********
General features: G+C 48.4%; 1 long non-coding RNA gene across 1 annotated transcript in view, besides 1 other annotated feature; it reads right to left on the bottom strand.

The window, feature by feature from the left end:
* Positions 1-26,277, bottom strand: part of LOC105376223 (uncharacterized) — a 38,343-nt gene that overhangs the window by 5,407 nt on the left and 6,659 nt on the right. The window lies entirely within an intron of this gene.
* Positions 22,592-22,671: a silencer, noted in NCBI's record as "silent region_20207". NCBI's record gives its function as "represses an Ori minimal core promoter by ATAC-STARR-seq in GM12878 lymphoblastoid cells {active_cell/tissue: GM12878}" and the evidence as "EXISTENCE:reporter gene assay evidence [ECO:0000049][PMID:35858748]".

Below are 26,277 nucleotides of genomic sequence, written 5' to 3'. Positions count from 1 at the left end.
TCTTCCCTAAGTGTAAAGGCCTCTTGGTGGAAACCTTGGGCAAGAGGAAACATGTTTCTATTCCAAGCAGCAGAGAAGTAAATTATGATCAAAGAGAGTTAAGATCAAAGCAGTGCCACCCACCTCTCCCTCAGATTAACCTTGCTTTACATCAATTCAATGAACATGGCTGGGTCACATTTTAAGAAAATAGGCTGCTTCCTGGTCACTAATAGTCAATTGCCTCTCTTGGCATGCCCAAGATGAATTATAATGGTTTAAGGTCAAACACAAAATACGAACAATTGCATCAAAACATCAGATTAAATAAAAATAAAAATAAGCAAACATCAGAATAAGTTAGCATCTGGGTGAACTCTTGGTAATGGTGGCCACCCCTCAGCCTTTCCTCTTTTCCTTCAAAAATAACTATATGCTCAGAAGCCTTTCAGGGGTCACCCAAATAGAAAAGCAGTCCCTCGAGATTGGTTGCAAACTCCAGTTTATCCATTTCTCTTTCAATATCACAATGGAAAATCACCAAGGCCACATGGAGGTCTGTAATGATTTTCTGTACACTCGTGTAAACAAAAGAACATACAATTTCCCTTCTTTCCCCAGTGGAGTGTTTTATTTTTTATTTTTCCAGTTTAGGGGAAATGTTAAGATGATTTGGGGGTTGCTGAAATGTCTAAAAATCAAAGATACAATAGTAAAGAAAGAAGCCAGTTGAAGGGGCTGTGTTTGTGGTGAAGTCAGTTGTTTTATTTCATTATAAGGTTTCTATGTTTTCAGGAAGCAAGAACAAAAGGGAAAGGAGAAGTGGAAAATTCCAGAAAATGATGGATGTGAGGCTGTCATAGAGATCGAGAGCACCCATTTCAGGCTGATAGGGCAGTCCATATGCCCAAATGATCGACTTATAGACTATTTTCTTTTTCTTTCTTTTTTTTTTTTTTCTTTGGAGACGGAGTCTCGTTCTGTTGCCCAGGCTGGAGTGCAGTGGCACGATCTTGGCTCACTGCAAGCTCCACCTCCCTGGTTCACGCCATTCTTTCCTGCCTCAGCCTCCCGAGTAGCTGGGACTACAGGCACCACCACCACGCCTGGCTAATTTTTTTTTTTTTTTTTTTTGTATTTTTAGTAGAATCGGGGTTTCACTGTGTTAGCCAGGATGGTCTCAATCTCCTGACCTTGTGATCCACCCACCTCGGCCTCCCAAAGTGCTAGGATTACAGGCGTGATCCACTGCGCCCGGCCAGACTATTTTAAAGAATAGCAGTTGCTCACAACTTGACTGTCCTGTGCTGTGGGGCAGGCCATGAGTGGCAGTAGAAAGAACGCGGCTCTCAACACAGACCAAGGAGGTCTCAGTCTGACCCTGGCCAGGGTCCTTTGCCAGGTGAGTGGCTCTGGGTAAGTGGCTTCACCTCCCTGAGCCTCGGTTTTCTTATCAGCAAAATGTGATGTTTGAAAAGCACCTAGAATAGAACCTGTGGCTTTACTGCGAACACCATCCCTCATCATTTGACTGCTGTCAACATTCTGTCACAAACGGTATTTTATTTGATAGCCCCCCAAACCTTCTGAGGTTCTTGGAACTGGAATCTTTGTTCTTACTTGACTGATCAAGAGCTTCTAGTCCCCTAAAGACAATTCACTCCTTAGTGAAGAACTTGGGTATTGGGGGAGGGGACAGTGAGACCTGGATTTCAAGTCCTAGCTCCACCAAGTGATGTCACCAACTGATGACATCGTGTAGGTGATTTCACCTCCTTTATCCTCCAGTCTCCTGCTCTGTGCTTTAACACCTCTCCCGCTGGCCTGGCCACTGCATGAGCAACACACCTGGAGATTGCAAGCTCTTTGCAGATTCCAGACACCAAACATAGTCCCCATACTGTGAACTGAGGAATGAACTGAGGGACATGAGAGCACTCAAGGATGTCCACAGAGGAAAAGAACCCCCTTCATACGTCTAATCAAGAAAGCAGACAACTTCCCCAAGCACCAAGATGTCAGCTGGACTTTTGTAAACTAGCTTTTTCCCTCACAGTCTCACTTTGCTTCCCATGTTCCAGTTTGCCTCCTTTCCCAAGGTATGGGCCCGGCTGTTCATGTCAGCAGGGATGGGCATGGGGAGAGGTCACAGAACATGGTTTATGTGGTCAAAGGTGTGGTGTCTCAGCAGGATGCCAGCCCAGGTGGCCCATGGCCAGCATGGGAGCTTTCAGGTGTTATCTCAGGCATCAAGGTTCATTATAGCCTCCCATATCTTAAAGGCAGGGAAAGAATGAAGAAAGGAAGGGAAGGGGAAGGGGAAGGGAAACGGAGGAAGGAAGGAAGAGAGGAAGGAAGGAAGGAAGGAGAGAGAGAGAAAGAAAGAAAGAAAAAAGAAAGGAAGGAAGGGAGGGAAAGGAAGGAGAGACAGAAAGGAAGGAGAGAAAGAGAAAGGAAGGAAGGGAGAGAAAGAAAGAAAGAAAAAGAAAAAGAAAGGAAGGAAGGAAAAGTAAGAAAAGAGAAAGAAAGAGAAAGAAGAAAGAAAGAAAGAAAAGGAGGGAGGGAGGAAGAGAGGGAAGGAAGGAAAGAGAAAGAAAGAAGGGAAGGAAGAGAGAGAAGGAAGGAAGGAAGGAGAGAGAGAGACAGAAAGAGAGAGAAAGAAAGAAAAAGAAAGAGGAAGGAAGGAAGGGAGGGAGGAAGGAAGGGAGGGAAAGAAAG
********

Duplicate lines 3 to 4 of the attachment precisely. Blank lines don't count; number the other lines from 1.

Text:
* Positions 1-26,277, bottom strand: part of LOC105376223 (uncharacterized) — a 38,343-nt gene that overhangs the window by 5,407 nt on the left and 6,659 nt on the right. The window lies entirely within an intron of this gene.
* Positions 22,592-22,671: a silencer, noted in NCBI's record as "silent region_20207". NCBI's record gives its function as "represses an Ori minimal core promoter by ATAC-STARR-seq in GM12878 lymphoblastoid cells {active_cell/tissue: GM12878}" and the evidence as "EXISTENCE:reporter gene assay evidence [ECO:0000049][PMID:35858748]".